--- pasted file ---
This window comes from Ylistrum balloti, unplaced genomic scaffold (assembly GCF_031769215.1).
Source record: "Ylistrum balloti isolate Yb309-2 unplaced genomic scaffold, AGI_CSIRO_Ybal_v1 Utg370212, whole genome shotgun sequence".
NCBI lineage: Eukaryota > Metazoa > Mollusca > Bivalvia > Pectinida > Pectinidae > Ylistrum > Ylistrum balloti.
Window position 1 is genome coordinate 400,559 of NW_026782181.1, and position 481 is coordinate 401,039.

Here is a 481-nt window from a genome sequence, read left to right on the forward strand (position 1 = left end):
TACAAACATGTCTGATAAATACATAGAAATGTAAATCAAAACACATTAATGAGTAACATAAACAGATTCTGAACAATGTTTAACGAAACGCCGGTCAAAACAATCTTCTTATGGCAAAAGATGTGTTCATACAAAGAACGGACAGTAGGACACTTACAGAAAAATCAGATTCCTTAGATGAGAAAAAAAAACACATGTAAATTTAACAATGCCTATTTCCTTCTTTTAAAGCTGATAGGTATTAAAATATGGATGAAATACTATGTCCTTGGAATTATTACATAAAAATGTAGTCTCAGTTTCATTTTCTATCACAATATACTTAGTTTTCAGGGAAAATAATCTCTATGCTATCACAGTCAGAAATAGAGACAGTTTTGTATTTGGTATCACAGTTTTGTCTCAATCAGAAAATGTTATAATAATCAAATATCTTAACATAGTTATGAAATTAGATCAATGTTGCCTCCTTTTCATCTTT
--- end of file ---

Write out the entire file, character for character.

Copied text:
This window comes from Ylistrum balloti, unplaced genomic scaffold (assembly GCF_031769215.1).
Source record: "Ylistrum balloti isolate Yb309-2 unplaced genomic scaffold, AGI_CSIRO_Ybal_v1 Utg370212, whole genome shotgun sequence".
NCBI lineage: Eukaryota > Metazoa > Mollusca > Bivalvia > Pectinida > Pectinidae > Ylistrum > Ylistrum balloti.
Window position 1 is genome coordinate 400,559 of NW_026782181.1, and position 481 is coordinate 401,039.

Here is a 481-nt window from a genome sequence, read left to right on the forward strand (position 1 = left end):
TACAAACATGTCTGATAAATACATAGAAATGTAAATCAAAACACATTAATGAGTAACATAAACAGATTCTGAACAATGTTTAACGAAACGCCGGTCAAAACAATCTTCTTATGGCAAAAGATGTGTTCATACAAAGAACGGACAGTAGGACACTTACAGAAAAATCAGATTCCTTAGATGAGAAAAAAAAACACATGTAAATTTAACAATGCCTATTTCCTTCTTTTAAAGCTGATAGGTATTAAAATATGGATGAAATACTATGTCCTTGGAATTATTACATAAAAATGTAGTCTCAGTTTCATTTTCTATCACAATATACTTAGTTTTCAGGGAAAATAATCTCTATGCTATCACAGTCAGAAATAGAGACAGTTTTGTATTTGGTATCACAGTTTTGTCTCAATCAGAAAATGTTATAATAATCAAATATCTTAACATAGTTATGAAATTAGATCAATGTTGCCTCCTTTTCATCTTT